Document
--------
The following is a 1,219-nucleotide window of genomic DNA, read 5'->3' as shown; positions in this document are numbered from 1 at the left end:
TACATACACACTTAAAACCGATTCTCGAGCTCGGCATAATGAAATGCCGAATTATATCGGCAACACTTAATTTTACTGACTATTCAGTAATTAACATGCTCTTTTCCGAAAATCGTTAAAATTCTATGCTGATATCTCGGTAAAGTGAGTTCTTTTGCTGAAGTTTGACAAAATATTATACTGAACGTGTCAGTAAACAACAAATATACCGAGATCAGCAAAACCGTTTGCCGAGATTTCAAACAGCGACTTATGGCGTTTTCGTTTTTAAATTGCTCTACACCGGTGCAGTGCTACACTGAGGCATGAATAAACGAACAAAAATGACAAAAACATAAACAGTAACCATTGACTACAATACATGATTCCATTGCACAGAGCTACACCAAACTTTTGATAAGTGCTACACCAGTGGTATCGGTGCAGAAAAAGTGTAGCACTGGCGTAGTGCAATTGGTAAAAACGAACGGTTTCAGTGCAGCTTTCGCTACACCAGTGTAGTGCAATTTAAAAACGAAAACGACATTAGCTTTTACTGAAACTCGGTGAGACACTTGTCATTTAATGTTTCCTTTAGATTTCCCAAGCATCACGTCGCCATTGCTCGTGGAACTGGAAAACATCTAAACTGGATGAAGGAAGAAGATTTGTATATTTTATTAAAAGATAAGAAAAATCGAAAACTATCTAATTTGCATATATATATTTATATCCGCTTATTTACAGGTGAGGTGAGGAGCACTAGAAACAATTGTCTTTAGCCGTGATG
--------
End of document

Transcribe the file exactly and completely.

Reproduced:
The following is a 1,219-nucleotide window of genomic DNA, read 5'->3' as shown; positions in this document are numbered from 1 at the left end:
TACATACACACTTAAAACCGATTCTCGAGCTCGGCATAATGAAATGCCGAATTATATCGGCAACACTTAATTTTACTGACTATTCAGTAATTAACATGCTCTTTTCCGAAAATCGTTAAAATTCTATGCTGATATCTCGGTAAAGTGAGTTCTTTTGCTGAAGTTTGACAAAATATTATACTGAACGTGTCAGTAAACAACAAATATACCGAGATCAGCAAAACCGTTTGCCGAGATTTCAAACAGCGACTTATGGCGTTTTCGTTTTTAAATTGCTCTACACCGGTGCAGTGCTACACTGAGGCATGAATAAACGAACAAAAATGACAAAAACATAAACAGTAACCATTGACTACAATACATGATTCCATTGCACAGAGCTACACCAAACTTTTGATAAGTGCTACACCAGTGGTATCGGTGCAGAAAAAGTGTAGCACTGGCGTAGTGCAATTGGTAAAAACGAACGGTTTCAGTGCAGCTTTCGCTACACCAGTGTAGTGCAATTTAAAAACGAAAACGACATTAGCTTTTACTGAAACTCGGTGAGACACTTGTCATTTAATGTTTCCTTTAGATTTCCCAAGCATCACGTCGCCATTGCTCGTGGAACTGGAAAACATCTAAACTGGATGAAGGAAGAAGATTTGTATATTTTATTAAAAGATAAGAAAAATCGAAAACTATCTAATTTGCATATATATATTTATATCCGCTTATTTACAGGTGAGGTGAGGAGCACTAGAAACAATTGTCTTTAGCCGTGATG